First EBS image: The data that could revolutionise histology
EBS mage of a COVID-19-injured lung where blue represents open airways. Credit Dr Paul Tafforeau (ESRF) At present count, Peter Lee and his medical…Read more
Professor Giles Thomas, UCL’s Surfer-in-Chief, was appointed as the BMT Chair of Maritime Engineering at UCL in 2014. Before landing back in London, he was catching waves at the Australian Maritime College at the University of Tasmania for nearly 11 years.
I’m a naval architect originally and research-wise I’ve mainly focused on fluid-structure interaction. So if you’ve got any vessel or a ship or a structure – I’m interested in the kind of forces that are imparted onto the structure. For example, how it interacts with the waves and especially large impacts like slamming.
I get excited by different things – I’m not one of those academics who has a very narrow focus – I tend to branch out into different research areas. My current role at UCL is the BMT Chair of Maritime Engineering. BMT sponsor some PhD students who work with me, so one of my main goals is to build up a research team to help solve some of BMT’s long term research questions. So currently we are working on vessel efficiency and optimisation of hull forms, for example.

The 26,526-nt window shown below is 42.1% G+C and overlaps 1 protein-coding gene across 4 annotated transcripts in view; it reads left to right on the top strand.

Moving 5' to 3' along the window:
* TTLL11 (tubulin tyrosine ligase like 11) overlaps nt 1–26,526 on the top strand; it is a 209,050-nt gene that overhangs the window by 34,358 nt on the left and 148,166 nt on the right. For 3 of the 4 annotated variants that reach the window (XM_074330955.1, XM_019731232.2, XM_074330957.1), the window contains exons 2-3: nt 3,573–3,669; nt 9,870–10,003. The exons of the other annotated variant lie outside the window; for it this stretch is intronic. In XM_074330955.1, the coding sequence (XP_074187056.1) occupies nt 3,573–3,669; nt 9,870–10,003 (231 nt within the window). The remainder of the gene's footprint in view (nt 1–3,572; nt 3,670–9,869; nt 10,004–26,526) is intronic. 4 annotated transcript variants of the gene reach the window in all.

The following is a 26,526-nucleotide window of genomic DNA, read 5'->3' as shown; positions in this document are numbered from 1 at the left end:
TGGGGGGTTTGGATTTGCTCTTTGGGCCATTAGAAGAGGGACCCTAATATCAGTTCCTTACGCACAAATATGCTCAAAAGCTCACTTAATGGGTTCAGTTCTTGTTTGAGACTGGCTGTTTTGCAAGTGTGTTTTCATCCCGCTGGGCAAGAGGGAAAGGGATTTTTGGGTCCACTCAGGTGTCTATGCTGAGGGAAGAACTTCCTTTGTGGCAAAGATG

Students are the lifeblood of a university. At UCL we are creating a new ocean engineering minor – I’m very excited about that. I’ve also been really enjoying working with fourth year students on their big group projects. We have a team of students going to the in Switzerland to race a hydrofoil craft that they’ve designed. We also have a team working on an EcoTug for the canals of London. We’re working with a local community group to create a design that has the potential to reinvigorate the use of the canals for freight transport.
My surfing career is a bit on hold while being in London, sadly. However, I’ve sailed all my life and that’s one thing I love to do. I also cycle to work every day. I live down in Peckham and there’s a velodrome close by – it’s the one they used in the 1948 Olympics. It’s open air and they’ve reinvigorated and refurbished it, so going there once a week for a ride is very fun because there are no traffic lights.
There was a project we did in Tasmania with Greg Webber – he came up with the idea of creating a wave pool that was circular –
I’ve always been a very keen photographer. I took these in Australia – where I worked in Tasmania we had a research and training vessel and we used to take engineering students out on that. Which was terrific. All of the photos from below can be found on Giles’ Flickr.